“Contrary to claims in the applied literature, randomisation does not [emphasis in original] deliver a precise estimate of the average treatment effect.... Finding out whether an estimate was generated by chance is more difficult than commonly understood.”
In effect, what Nancy Cartwright is saying is that there is potentially a wide gap between “what worked” for a particular person/situation/case and the average as revealed by the RCT results. In the case of medicines, for instance, she places far more importance on the “conversation” between the patient and the doctor who knows a lot more about the patient than just the particular ailment that is sought to be addressed by a particular drug that has gone through RCTs.
“If your physician tells you that she endorses evidence-based medicine, and that the drug will work for you because an RCT has shown that ‘it works’, it is time to find a physician who knows that you and the average are not the same,” she observed.
Nancy Cartwright is careful to point out that RCTs are useful, especially when there is absence of background information, a situation in which it is impossible to even hazard a guess about the average impact of a particular intervention. But that is a far cry from touting it as the gold standard in any field, let alone assuming it is a silver bullet in the war against poverty.
In the euphoria of the Nobel, much has been made of how RCTs are able to solve problems. One case referred to how studies that advocated closed-circuit television cameras in schools resulted in improved student outcomes because they deterred teacher absenteeism. This approach to problem-solving has four major problems.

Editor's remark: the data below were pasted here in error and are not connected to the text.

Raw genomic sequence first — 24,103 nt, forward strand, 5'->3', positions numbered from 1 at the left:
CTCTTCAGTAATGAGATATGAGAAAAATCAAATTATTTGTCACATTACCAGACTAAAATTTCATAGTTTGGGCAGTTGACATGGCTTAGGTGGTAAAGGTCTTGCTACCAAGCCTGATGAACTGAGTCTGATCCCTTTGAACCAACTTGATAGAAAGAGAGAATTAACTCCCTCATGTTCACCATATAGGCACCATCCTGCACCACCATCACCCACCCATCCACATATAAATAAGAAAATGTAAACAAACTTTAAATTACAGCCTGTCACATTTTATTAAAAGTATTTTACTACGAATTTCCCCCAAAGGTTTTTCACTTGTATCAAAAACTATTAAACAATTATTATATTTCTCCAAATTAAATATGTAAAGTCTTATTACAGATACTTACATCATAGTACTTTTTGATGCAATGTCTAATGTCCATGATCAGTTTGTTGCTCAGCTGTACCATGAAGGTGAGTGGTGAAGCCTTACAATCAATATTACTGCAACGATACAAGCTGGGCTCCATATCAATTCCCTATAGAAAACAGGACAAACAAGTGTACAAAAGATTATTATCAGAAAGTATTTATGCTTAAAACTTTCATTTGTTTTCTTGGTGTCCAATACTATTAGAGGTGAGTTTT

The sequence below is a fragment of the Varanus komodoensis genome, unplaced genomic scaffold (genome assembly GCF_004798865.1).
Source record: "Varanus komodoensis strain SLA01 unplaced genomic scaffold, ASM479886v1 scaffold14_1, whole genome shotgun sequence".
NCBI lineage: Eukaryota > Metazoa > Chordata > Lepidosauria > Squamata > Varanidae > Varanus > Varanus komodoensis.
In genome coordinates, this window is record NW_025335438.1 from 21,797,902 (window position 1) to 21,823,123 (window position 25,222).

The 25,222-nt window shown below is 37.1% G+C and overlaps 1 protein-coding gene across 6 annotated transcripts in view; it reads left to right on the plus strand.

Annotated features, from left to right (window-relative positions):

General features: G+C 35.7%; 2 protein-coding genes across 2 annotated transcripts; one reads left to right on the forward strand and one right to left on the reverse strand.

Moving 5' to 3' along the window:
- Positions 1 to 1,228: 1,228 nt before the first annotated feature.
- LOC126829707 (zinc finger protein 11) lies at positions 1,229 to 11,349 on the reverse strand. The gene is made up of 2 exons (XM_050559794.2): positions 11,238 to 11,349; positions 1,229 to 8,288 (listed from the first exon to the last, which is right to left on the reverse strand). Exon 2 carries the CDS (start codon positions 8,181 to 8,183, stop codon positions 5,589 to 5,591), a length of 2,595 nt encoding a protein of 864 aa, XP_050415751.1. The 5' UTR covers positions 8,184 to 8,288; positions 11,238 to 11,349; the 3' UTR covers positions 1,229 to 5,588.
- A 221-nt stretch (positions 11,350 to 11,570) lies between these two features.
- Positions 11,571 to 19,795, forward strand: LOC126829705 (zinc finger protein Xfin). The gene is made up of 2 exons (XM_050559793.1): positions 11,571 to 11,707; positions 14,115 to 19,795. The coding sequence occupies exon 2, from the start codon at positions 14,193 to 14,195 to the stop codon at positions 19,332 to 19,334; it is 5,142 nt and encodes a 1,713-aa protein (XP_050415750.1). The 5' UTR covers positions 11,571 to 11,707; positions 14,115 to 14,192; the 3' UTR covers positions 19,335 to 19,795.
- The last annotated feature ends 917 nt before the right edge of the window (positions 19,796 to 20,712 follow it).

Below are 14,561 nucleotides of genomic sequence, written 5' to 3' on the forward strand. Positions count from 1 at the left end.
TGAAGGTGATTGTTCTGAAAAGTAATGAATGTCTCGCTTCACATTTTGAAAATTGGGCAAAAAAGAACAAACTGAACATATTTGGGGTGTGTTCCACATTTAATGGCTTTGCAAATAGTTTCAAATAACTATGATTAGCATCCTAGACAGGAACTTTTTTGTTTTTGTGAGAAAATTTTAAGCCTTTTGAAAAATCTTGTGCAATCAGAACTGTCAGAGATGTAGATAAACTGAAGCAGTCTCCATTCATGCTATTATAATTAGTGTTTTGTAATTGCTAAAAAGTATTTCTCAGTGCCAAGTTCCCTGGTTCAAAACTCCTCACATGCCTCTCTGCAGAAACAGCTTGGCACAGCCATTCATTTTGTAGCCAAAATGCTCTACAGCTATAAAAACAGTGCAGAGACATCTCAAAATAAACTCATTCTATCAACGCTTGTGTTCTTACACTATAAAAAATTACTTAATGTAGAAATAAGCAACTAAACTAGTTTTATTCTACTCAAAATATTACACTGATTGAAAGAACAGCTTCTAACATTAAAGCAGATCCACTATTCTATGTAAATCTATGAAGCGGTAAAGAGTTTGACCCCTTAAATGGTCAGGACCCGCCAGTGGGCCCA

First, while it may be true that teacher absenteeism may be a problem, there is no appreciation of the fact that absenteeism itself may be triggered by other “structural” factors such as teachers not receiving their pay on time (not uncommon in many States), the gross lack of basic facilities in schools and the fact that a typical teacher in rural India often has to deal with students from two or more grades at the same time in a single classroom. Placing the entire burden of the problem on the hapless schoolteacher and adding insult to injury by asking that she be in view of cameras at all times is hardly problem-solving at its best.